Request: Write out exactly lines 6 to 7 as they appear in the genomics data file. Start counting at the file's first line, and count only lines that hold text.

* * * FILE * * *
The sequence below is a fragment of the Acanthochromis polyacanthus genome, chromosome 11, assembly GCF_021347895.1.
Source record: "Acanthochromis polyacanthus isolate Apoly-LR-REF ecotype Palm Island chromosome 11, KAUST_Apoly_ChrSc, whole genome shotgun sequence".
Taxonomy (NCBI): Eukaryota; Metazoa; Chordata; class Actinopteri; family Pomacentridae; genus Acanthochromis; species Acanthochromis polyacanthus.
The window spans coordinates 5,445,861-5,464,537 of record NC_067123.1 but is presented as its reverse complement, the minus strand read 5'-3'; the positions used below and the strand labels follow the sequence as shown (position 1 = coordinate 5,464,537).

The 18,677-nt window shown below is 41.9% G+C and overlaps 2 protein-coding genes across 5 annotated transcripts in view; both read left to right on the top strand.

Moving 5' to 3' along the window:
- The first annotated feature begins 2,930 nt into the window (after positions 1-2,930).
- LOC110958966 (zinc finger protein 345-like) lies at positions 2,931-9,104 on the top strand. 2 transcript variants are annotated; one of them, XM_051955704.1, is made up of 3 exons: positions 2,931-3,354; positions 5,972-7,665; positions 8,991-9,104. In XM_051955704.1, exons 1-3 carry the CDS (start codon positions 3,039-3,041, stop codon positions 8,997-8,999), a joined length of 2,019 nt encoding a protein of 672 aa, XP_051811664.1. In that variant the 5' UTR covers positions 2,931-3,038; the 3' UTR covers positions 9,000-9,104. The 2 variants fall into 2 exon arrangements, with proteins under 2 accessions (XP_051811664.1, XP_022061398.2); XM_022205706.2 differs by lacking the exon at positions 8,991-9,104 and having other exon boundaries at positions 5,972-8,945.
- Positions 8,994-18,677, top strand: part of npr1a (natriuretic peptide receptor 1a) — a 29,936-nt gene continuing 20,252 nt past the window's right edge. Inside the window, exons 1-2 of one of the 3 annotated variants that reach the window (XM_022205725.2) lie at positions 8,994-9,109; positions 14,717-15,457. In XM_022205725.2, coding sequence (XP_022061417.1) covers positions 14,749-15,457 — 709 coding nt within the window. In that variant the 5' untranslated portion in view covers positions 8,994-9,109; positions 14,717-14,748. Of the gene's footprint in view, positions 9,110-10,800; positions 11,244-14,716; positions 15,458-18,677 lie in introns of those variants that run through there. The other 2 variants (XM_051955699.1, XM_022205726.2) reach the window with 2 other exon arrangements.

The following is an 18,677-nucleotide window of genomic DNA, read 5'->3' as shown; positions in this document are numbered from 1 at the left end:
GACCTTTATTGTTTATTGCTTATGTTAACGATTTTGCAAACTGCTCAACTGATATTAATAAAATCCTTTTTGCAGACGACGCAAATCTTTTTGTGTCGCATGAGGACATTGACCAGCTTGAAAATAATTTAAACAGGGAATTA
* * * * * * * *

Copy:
Moving 5' to 3' along the window:
- The first annotated feature begins 2,930 nt into the window (after positions 1-2,930).